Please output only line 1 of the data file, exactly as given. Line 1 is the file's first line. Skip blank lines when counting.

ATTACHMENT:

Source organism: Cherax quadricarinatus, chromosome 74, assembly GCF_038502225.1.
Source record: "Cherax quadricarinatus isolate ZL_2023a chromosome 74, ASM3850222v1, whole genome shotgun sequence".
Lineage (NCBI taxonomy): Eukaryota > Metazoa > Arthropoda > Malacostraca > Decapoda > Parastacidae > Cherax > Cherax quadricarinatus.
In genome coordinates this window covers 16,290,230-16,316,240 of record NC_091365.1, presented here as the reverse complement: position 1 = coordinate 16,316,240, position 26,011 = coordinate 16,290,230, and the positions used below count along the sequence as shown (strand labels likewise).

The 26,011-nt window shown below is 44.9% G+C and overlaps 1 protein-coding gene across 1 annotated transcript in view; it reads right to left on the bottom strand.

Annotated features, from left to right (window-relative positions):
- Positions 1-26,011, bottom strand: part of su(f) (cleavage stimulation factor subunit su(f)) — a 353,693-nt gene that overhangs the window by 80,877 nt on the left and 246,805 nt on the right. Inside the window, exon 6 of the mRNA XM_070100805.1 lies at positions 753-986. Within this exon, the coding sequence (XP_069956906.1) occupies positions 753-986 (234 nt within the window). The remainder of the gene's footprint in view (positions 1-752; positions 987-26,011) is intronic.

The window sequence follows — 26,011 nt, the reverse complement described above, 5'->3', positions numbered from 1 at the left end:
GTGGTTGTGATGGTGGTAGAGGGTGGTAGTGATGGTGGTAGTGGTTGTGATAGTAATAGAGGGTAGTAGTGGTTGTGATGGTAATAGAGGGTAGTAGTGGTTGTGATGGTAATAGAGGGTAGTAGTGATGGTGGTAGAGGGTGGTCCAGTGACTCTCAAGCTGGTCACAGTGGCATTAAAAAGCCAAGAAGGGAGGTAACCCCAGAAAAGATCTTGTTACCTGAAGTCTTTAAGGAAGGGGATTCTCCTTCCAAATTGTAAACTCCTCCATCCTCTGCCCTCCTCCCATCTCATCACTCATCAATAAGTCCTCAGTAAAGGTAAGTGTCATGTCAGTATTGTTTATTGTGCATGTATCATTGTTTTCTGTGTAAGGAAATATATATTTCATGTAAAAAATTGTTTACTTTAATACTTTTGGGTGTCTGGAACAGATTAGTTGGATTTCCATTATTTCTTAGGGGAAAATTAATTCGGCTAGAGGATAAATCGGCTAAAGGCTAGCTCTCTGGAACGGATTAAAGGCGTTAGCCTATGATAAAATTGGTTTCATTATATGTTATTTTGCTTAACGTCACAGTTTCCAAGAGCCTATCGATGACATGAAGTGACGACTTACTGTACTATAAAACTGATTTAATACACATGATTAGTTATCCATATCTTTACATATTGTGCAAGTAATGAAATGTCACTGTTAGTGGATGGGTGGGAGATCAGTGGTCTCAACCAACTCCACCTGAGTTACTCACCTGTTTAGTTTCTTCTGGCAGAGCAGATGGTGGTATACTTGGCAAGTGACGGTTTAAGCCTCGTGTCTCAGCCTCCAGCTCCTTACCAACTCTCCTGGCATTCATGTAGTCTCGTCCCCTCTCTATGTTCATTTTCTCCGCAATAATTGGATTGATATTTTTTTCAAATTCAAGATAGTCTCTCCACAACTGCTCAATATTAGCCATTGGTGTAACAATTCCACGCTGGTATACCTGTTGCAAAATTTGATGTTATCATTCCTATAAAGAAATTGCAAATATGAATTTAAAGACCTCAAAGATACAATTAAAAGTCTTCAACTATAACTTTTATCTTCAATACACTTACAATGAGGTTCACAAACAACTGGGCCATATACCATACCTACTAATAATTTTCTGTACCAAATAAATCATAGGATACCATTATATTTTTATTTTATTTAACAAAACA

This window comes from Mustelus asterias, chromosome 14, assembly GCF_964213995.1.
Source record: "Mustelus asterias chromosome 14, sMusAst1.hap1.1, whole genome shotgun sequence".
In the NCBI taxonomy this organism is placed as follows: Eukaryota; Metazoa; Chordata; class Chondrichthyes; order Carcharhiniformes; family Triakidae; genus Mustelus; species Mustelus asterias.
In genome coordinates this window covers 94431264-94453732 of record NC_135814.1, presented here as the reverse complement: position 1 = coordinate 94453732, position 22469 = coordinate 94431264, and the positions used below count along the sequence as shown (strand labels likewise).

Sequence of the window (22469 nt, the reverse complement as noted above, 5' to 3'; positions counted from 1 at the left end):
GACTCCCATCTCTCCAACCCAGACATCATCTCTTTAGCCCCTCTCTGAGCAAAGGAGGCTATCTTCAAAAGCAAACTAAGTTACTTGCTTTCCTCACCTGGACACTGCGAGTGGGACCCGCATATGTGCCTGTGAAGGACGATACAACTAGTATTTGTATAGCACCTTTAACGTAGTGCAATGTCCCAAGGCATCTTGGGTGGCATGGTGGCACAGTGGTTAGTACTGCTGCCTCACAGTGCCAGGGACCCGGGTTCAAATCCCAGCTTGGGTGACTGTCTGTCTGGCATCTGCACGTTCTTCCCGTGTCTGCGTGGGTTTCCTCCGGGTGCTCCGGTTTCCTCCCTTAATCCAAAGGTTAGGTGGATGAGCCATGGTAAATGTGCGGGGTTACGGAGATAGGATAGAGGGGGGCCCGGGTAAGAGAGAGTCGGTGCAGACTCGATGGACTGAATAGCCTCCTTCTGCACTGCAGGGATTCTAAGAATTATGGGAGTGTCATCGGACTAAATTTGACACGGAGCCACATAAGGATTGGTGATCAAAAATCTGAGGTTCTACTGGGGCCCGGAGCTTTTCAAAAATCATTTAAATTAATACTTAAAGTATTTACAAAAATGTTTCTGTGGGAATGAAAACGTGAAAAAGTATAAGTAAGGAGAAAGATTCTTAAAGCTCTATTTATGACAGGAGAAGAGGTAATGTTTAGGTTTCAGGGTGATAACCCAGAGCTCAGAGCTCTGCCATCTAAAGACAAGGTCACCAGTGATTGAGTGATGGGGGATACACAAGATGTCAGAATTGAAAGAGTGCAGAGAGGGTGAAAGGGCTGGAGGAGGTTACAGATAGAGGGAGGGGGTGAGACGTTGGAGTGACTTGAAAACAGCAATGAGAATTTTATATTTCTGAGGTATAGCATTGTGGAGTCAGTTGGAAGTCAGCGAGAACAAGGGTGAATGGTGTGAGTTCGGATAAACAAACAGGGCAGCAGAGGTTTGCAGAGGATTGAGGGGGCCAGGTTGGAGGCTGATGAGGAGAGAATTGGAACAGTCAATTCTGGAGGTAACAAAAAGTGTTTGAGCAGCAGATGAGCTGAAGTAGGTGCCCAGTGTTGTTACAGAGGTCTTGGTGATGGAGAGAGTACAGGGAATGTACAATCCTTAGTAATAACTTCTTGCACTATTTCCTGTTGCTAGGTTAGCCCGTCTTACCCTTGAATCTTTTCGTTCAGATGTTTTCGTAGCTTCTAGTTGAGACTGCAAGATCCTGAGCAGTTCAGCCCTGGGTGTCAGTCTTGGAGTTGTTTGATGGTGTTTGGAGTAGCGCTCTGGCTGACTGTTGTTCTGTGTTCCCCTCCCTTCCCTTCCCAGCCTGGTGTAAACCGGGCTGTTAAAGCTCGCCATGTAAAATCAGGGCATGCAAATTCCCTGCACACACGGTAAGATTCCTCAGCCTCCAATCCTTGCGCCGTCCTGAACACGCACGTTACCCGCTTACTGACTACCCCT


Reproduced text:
Source organism: Cherax quadricarinatus, chromosome 74, assembly GCF_038502225.1.